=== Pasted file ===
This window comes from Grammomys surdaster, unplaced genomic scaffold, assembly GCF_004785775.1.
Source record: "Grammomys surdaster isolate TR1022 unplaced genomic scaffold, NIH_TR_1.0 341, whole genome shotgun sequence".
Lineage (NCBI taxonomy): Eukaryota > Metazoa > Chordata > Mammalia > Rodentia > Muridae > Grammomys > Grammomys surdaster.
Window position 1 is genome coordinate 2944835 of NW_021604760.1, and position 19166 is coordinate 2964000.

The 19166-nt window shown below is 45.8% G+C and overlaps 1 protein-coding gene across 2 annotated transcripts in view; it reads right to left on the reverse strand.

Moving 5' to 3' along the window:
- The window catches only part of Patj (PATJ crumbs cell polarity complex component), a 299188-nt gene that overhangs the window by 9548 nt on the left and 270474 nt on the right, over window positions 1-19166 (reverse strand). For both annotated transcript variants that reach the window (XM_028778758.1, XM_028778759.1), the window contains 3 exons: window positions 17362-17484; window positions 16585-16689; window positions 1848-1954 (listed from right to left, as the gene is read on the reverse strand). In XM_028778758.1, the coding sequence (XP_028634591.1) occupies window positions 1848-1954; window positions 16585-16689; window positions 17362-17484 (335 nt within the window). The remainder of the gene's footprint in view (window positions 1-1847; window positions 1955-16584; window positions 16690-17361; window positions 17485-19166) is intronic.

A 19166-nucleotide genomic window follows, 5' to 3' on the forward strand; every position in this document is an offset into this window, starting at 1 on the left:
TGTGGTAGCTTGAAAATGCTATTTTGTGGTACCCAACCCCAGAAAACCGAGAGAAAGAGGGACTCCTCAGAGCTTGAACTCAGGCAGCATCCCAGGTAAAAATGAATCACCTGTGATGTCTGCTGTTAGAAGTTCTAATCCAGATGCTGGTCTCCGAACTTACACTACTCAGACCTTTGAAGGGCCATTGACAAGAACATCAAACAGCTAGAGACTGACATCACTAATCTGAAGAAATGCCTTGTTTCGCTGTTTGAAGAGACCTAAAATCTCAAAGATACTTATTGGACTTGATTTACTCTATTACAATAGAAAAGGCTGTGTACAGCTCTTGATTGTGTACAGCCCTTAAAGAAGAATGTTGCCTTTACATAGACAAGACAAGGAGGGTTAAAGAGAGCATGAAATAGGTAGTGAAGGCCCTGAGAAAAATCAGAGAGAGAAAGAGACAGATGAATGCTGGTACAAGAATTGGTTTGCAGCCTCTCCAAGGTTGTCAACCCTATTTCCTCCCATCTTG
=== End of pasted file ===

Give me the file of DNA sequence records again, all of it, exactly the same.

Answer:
This window comes from Grammomys surdaster, unplaced genomic scaffold, assembly GCF_004785775.1.
Source record: "Grammomys surdaster isolate TR1022 unplaced genomic scaffold, NIH_TR_1.0 341, whole genome shotgun sequence".
Lineage (NCBI taxonomy): Eukaryota > Metazoa > Chordata > Mammalia > Rodentia > Muridae > Grammomys > Grammomys surdaster.
Window position 1 is genome coordinate 2944835 of NW_021604760.1, and position 19166 is coordinate 2964000.

The 19166-nt window shown below is 45.8% G+C and overlaps 1 protein-coding gene across 2 annotated transcripts in view; it reads right to left on the reverse strand.

Moving 5' to 3' along the window:
- The window catches only part of Patj (PATJ crumbs cell polarity complex component), a 299188-nt gene that overhangs the window by 9548 nt on the left and 270474 nt on the right, over window positions 1-19166 (reverse strand). For both annotated transcript variants that reach the window (XM_028778758.1, XM_028778759.1), the window contains 3 exons: window positions 17362-17484; window positions 16585-16689; window positions 1848-1954 (listed from right to left, as the gene is read on the reverse strand). In XM_028778758.1, the coding sequence (XP_028634591.1) occupies window positions 1848-1954; window positions 16585-16689; window positions 17362-17484 (335 nt within the window). The remainder of the gene's footprint in view (window positions 1-1847; window positions 1955-16584; window positions 16690-17361; window positions 17485-19166) is intronic.

A 19166-nucleotide genomic window follows, 5' to 3' on the forward strand; every position in this document is an offset into this window, starting at 1 on the left:
TGTGGTAGCTTGAAAATGCTATTTTGTGGTACCCAACCCCAGAAAACCGAGAGAAAGAGGGACTCCTCAGAGCTTGAACTCAGGCAGCATCCCAGGTAAAAATGAATCACCTGTGATGTCTGCTGTTAGAAGTTCTAATCCAGATGCTGGTCTCCGAACTTACACTACTCAGACCTTTGAAGGGCCATTGACAAGAACATCAAACAGCTAGAGACTGACATCACTAATCTGAAGAAATGCCTTGTTTCGCTGTTTGAAGAGACCTAAAATCTCAAAGATACTTATTGGACTTGATTTACTCTATTACAATAGAAAAGGCTGTGTACAGCTCTTGATTGTGTACAGCCCTTAAAGAAGAATGTTGCCTTTACATAGACAAGACAAGGAGGGTTAAAGAGAGCATGAAATAGGTAGTGAAGGCCCTGAGAAAAATCAGAGAGAGAAAGAGACAGATGAATGCTGGTACAAGAATTGGTTTGCAGCCTCTCCAAGGTTGTCAACCCTATTTCCTCCCATCTTG